CAMPAIGNERS opposed to nuclear weapons and power say questions must be asked over the safety and cost of waste from disused nuclear submarines being stored at Capenhurst.
Last week the plant - on the Wirral/Cheshire border - was one of five across the UK to be identified by the Ministry of Defence as potential sites to store the waste, with consultation due to take place later this year.
The sites, which are either owned by the MoD or the Nuclear Decommissioning Authority, have been named as part of a major submarine dismantling project.
Merseyside Campaign for Nuclear Disarmament (CND) said the announcement raises questions and concerns including: how the material will be safely transported, whether roads will have to be upgraded, who will be responsible for maintenance of storage areas and how much it will cost the taxpayer.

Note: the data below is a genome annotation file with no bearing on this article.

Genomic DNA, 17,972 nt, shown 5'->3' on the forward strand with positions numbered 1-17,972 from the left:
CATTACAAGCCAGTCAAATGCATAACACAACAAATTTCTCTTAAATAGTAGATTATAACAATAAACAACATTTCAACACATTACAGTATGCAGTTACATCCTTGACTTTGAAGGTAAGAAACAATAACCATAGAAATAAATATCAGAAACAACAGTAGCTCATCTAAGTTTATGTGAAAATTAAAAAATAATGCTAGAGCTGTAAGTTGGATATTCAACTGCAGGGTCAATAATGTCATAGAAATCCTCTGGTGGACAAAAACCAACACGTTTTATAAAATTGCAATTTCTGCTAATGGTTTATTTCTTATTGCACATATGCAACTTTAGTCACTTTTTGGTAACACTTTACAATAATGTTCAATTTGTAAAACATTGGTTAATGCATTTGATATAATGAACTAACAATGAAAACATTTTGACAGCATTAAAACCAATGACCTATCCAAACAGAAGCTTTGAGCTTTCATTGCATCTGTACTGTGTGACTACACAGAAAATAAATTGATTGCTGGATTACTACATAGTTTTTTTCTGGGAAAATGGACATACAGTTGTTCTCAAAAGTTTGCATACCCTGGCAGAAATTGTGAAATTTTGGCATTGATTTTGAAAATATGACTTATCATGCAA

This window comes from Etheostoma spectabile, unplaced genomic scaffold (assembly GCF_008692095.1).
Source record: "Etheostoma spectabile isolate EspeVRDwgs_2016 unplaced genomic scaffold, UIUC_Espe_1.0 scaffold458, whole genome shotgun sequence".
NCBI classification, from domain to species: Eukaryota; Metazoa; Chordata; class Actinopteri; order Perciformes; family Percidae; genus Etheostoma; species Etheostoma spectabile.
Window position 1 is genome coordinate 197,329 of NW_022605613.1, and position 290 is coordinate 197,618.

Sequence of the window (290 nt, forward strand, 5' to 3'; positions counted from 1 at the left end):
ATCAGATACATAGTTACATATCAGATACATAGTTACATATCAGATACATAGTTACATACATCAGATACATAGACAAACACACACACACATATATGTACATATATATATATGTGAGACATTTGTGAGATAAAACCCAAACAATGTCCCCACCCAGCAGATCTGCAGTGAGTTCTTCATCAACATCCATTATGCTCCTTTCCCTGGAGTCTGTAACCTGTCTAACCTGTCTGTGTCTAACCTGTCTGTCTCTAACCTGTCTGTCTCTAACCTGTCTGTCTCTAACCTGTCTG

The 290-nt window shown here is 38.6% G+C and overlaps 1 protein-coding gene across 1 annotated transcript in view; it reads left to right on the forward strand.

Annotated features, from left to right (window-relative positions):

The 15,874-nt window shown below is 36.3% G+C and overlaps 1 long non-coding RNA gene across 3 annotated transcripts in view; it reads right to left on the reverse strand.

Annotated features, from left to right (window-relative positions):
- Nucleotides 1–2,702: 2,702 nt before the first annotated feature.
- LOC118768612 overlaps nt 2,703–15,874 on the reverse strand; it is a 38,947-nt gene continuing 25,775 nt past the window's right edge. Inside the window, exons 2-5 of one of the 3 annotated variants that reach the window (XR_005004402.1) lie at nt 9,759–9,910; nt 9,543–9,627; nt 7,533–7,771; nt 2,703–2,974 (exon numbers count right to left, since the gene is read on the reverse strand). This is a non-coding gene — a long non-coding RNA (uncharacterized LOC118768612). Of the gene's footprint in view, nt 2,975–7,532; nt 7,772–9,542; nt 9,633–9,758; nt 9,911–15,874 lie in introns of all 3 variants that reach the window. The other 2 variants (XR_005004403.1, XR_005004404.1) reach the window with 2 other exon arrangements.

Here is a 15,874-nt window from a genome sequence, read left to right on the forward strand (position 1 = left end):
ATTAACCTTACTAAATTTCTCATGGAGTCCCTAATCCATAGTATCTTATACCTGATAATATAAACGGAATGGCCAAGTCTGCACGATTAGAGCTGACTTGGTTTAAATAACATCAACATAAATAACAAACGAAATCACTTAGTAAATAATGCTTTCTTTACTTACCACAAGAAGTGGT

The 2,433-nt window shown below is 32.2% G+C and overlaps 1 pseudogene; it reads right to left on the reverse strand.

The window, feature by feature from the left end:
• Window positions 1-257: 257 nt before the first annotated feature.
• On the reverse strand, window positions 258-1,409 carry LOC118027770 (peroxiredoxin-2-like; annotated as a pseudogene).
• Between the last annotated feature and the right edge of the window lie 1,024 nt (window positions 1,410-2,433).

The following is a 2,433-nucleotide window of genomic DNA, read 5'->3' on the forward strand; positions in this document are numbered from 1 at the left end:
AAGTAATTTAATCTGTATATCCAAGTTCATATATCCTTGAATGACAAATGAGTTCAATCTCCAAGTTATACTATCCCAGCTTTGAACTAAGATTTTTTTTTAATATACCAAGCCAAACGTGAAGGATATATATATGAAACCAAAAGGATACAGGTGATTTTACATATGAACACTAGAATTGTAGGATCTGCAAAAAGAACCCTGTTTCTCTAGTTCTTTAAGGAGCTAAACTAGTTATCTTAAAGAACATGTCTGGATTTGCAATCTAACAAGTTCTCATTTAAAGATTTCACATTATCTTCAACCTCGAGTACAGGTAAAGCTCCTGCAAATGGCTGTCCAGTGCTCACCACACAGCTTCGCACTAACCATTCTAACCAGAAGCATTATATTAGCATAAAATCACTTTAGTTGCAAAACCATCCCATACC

A spokesman said: “The prospect of radioactive material being kept at Capenhurst will no doubt worry those in the local community.
“What will happen to this waste once it has been realised there is no safe place it can be moved to?
“This proposal clearly shows the link between nuclear weapons and nuclear power, both of which present a great danger to us all.”
In a statement last week, Minister for Defence Equipment, Support and Technology, Philip Dunne, said: "This is another step towards a safe and sustainable solution for the disposal of radioactive waste from our submarine fleet.
"All of the potential sites have a proven track record in handling radioactive material in a safe and secure way.
"We are committed to an open and transparent process and over the next year we will be working closely with local communities near to the potential sites as part of the consultation before a final decision is made."
Capenhurst is on the shortlist along with Sellafield in West Cumbria, Atomic Weapons Establishments at Aldermaston and Burghfield in Berkshire, and Chapelcross in Dumfriesshire.